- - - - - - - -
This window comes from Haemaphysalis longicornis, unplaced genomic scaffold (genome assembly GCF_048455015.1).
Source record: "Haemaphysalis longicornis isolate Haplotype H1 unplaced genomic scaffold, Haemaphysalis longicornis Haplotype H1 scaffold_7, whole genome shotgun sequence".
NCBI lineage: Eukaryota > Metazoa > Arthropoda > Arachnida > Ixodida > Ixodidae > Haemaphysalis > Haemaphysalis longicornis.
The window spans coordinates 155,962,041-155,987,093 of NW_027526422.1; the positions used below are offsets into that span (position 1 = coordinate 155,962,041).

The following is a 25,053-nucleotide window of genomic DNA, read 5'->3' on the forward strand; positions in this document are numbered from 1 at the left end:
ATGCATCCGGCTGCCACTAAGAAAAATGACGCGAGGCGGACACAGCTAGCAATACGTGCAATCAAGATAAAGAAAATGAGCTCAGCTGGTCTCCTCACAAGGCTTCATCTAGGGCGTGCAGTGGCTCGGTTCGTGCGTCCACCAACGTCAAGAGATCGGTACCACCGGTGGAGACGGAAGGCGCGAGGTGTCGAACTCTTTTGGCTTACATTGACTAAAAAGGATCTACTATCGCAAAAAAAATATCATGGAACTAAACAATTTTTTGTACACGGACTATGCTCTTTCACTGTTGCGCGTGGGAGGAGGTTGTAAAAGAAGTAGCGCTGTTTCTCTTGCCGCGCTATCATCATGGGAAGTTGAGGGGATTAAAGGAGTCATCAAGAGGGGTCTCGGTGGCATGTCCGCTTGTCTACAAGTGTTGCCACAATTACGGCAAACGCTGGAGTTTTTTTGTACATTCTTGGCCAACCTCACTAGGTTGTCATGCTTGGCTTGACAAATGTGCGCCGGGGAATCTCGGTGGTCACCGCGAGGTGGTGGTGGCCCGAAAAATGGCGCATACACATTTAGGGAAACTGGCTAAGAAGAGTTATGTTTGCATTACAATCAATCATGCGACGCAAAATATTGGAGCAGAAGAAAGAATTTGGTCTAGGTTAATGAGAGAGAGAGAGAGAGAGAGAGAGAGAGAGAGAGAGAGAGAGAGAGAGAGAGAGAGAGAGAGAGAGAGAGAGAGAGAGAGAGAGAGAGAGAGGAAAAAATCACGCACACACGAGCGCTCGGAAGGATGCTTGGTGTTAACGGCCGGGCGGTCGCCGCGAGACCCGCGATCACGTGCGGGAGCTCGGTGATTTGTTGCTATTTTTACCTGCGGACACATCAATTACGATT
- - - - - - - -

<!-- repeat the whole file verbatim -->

This window comes from Haemaphysalis longicornis, unplaced genomic scaffold (genome assembly GCF_048455015.1).
Source record: "Haemaphysalis longicornis isolate Haplotype H1 unplaced genomic scaffold, Haemaphysalis longicornis Haplotype H1 scaffold_7, whole genome shotgun sequence".
NCBI lineage: Eukaryota > Metazoa > Arthropoda > Arachnida > Ixodida > Ixodidae > Haemaphysalis > Haemaphysalis longicornis.
The window spans coordinates 155,962,041-155,987,093 of NW_027526422.1; the positions used below are offsets into that span (position 1 = coordinate 155,962,041).

The following is a 25,053-nucleotide window of genomic DNA, read 5'->3' on the forward strand; positions in this document are numbered from 1 at the left end:
ATGCATCCGGCTGCCACTAAGAAAAATGACGCGAGGCGGACACAGCTAGCAATACGTGCAATCAAGATAAAGAAAATGAGCTCAGCTGGTCTCCTCACAAGGCTTCATCTAGGGCGTGCAGTGGCTCGGTTCGTGCGTCCACCAACGTCAAGAGATCGGTACCACCGGTGGAGACGGAAGGCGCGAGGTGTCGAACTCTTTTGGCTTACATTGACTAAAAAGGATCTACTATCGCAAAAAAAATATCATGGAACTAAACAATTTTTTGTACACGGACTATGCTCTTTCACTGTTGCGCGTGGGAGGAGGTTGTAAAAGAAGTAGCGCTGTTTCTCTTGCCGCGCTATCATCATGGGAAGTTGAGGGGATTAAAGGAGTCATCAAGAGGGGTCTCGGTGGCATGTCCGCTTGTCTACAAGTGTTGCCACAATTACGGCAAACGCTGGAGTTTTTTTGTACATTCTTGGCCAACCTCACTAGGTTGTCATGCTTGGCTTGACAAATGTGCGCCGGGGAATCTCGGTGGTCACCGCGAGGTGGTGGTGGCCCGAAAAATGGCGCATACACATTTAGGGAAACTGGCTAAGAAGAGTTATGTTTGCATTACAATCAATCATGCGACGCAAAATATTGGAGCAGAAGAAAGAATTTGGTCTAGGTTAATGAGAGAGAGAGAGAGAGAGAGAGAGAGAGAGAGAGAGAGAGAGAGAGAGAGAGAGAGAGAGAGAGAGAGAGAGAGAGAGAGAGAGAGAGAGAGGAAAAAATCACGCACACACGAGCGCTCGGAAGGATGCTTGGTGTTAACGGCCGGGCGGTCGCCGCGAGACCCGCGATCACGTGCGGGAGCTCGGTGATTTGTTGCTATTTTTACCTGCGGACACATCAATTACGATT